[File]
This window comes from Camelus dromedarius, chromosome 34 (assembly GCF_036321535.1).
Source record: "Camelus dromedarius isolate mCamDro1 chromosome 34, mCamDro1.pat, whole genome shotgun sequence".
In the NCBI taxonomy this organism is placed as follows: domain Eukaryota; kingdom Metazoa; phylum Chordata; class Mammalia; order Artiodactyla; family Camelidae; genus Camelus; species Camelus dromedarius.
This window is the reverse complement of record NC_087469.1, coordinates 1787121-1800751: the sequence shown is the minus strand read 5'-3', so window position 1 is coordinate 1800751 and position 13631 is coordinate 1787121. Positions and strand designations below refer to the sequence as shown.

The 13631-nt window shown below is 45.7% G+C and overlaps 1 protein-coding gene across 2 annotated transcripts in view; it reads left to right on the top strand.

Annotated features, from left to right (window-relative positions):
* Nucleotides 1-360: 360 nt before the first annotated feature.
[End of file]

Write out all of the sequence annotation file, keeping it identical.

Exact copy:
This window comes from Camelus dromedarius, chromosome 34 (assembly GCF_036321535.1).
Source record: "Camelus dromedarius isolate mCamDro1 chromosome 34, mCamDro1.pat, whole genome shotgun sequence".
In the NCBI taxonomy this organism is placed as follows: domain Eukaryota; kingdom Metazoa; phylum Chordata; class Mammalia; order Artiodactyla; family Camelidae; genus Camelus; species Camelus dromedarius.
This window is the reverse complement of record NC_087469.1, coordinates 1787121-1800751: the sequence shown is the minus strand read 5'-3', so window position 1 is coordinate 1800751 and position 13631 is coordinate 1787121. Positions and strand designations below refer to the sequence as shown.

The 13631-nt window shown below is 45.7% G+C and overlaps 1 protein-coding gene across 2 annotated transcripts in view; it reads left to right on the top strand.

Annotated features, from left to right (window-relative positions):
* Nucleotides 1-360: 360 nt before the first annotated feature.